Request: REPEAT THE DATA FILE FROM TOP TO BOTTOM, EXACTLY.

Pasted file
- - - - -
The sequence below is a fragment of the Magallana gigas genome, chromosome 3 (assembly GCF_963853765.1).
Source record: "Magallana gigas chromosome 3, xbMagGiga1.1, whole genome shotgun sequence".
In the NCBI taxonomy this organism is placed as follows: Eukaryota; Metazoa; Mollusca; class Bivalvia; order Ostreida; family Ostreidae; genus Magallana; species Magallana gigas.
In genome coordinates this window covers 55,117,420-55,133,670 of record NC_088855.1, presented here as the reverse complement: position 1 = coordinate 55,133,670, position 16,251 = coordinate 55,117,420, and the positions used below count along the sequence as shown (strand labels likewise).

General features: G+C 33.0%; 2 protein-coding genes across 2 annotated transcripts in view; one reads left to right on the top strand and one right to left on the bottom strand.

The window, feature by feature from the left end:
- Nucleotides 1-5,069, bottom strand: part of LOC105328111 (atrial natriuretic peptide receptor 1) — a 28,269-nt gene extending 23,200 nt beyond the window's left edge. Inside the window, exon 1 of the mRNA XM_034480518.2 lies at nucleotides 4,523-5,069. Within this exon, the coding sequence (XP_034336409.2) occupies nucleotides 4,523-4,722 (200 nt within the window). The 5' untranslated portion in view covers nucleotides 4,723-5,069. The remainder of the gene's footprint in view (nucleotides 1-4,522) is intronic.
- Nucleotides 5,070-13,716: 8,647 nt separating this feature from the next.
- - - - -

The sequence below is a fragment of the Magallana gigas genome, chromosome 3 (assembly GCF_963853765.1).
Source record: "Magallana gigas chromosome 3, xbMagGiga1.1, whole genome shotgun sequence".
In the NCBI taxonomy this organism is placed as follows: Eukaryota; Metazoa; Mollusca; class Bivalvia; order Ostreida; family Ostreidae; genus Magallana; species Magallana gigas.
In genome coordinates this window covers 55,117,420-55,133,670 of record NC_088855.1, presented here as the reverse complement: position 1 = coordinate 55,133,670, position 16,251 = coordinate 55,117,420, and the positions used below count along the sequence as shown (strand labels likewise).

General features: G+C 33.0%; 2 protein-coding genes across 2 annotated transcripts in view; one reads left to right on the top strand and one right to left on the bottom strand.

The window, feature by feature from the left end:
- Nucleotides 1-5,069, bottom strand: part of LOC105328111 (atrial natriuretic peptide receptor 1) — a 28,269-nt gene extending 23,200 nt beyond the window's left edge. Inside the window, exon 1 of the mRNA XM_034480518.2 lies at nucleotides 4,523-5,069. Within this exon, the coding sequence (XP_034336409.2) occupies nucleotides 4,523-4,722 (200 nt within the window). The 5' untranslated portion in view covers nucleotides 4,723-5,069. The remainder of the gene's footprint in view (nucleotides 1-4,522) is intronic.
- Nucleotides 5,070-13,716: 8,647 nt separating this feature from the next.